Accordingly, our notions of right and wrong, our capacities as deductive thinkers and, in short, our rationality is what makes us human and grants us rights above other animals. Historically, this has been a powerful motivation for human rights; however, it also is subject to arbitrary consequences. Are we to claim that mentally disabled people should not be granted equal rights because they cannot rationally choose between right and wrong, and therefore, are not human? Once again, we must concede that by this definition they may not be human, but that denying them the rights of society is probably quite immoral. So, designations based upon mental capacity run across the same problems as those based strictly upon biological grounds.

Alfred Korzybski, an early anthropologist, distinguished between the classes of life in an interesting manner: "Since plants captured one kind of energy, converted it into another, and stored it up, he defined the plant class of life as the chemistry-binding class of life. Since animals were characterized by the freedom and faculty to move about in space he defined animals as the space-binding class of life."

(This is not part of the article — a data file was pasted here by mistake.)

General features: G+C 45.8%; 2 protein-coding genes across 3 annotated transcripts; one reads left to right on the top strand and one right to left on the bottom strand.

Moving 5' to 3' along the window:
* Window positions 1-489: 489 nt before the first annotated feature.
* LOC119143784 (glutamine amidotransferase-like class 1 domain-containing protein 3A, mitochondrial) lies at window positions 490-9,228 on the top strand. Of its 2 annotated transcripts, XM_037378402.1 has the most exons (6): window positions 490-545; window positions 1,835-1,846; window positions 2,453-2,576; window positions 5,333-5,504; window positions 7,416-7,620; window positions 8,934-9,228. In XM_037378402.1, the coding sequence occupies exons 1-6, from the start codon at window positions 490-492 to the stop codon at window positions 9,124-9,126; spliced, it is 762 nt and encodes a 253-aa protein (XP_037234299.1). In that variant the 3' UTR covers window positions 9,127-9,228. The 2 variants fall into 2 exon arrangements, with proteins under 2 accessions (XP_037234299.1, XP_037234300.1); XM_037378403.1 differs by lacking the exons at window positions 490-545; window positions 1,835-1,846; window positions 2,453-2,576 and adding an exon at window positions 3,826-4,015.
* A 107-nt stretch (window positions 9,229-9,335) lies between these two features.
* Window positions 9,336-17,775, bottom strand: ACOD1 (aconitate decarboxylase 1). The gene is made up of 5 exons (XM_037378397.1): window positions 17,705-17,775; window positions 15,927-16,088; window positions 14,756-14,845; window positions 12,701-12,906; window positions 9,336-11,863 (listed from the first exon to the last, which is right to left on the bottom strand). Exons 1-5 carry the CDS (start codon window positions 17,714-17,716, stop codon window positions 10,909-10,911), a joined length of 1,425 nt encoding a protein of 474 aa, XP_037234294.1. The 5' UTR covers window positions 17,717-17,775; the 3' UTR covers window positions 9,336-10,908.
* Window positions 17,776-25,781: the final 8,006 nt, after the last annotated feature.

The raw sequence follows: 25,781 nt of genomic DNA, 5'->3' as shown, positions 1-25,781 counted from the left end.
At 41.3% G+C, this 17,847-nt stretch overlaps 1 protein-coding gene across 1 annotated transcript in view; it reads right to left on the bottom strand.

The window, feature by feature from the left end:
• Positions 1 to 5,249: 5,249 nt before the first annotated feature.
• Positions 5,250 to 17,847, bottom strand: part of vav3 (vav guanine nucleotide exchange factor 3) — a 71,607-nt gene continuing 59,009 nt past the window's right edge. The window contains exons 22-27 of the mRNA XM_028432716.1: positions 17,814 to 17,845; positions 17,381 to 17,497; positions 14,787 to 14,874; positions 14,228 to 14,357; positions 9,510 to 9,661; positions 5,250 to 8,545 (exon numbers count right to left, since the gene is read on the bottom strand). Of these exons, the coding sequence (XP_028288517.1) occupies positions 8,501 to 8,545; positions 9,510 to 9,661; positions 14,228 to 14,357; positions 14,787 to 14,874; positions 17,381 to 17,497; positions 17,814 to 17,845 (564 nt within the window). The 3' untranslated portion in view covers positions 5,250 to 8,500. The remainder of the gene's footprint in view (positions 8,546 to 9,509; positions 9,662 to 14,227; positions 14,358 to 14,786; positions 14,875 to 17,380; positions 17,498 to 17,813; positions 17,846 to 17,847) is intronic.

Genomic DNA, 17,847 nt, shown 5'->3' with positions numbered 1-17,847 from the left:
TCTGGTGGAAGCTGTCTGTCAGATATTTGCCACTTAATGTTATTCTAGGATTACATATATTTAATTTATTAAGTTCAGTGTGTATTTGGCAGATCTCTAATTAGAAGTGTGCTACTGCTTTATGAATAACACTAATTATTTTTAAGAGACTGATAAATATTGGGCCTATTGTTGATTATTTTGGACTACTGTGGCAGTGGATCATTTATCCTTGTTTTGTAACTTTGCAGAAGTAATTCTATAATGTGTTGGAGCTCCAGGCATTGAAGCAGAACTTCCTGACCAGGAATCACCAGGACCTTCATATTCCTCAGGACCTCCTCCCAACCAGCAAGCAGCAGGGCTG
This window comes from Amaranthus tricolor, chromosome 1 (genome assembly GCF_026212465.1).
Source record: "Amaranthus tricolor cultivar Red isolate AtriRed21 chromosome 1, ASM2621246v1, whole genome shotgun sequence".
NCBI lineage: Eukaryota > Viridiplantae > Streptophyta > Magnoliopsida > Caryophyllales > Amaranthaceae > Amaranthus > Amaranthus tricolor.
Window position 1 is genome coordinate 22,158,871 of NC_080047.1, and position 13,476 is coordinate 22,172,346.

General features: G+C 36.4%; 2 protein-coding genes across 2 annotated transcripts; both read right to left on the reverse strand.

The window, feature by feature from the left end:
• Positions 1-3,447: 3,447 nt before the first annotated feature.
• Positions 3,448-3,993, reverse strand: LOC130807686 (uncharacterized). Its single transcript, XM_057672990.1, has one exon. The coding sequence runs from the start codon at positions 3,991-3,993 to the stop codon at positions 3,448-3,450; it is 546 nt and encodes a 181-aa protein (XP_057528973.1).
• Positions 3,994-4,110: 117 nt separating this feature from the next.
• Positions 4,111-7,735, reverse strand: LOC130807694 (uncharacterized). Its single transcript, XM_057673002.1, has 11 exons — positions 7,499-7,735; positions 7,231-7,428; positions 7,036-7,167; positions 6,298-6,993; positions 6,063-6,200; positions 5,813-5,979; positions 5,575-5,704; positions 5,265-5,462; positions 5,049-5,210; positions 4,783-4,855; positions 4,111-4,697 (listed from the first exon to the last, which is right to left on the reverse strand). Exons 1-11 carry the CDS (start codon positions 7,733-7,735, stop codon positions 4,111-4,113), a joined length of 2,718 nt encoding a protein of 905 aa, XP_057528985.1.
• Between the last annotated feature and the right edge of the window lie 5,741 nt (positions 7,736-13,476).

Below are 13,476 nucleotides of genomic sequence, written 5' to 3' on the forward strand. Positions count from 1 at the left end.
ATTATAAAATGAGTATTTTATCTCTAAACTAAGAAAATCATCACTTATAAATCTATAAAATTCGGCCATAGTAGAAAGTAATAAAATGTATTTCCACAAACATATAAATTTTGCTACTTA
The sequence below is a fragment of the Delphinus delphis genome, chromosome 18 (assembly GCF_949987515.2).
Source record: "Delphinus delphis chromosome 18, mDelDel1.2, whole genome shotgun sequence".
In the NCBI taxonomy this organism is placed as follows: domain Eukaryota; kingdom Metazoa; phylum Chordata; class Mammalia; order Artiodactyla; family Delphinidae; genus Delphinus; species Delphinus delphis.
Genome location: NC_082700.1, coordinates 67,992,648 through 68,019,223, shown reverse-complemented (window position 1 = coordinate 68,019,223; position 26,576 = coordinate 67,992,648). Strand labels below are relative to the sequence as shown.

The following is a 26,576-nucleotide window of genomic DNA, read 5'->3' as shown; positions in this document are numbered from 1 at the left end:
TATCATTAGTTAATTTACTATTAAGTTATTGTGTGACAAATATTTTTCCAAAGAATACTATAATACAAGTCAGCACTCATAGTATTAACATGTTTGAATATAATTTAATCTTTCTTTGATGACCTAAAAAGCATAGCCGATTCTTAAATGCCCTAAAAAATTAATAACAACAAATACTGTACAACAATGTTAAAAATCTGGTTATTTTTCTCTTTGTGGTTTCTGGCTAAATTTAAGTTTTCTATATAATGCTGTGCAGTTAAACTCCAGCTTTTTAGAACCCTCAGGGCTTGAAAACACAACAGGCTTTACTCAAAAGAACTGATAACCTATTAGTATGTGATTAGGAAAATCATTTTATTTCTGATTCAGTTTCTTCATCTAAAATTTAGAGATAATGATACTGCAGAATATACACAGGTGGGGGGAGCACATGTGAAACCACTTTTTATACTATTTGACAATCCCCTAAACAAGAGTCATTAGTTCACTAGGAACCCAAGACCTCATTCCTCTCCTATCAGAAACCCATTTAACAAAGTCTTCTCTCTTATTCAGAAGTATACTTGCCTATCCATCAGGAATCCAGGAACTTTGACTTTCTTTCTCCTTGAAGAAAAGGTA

So by these two definitions, animals are fairly effectively separated from plants; but the separation between other animals and humans must, fundamentally, rely upon some appeal to a specific characteristic of human beings in order for it to be useful in the field of anthropology.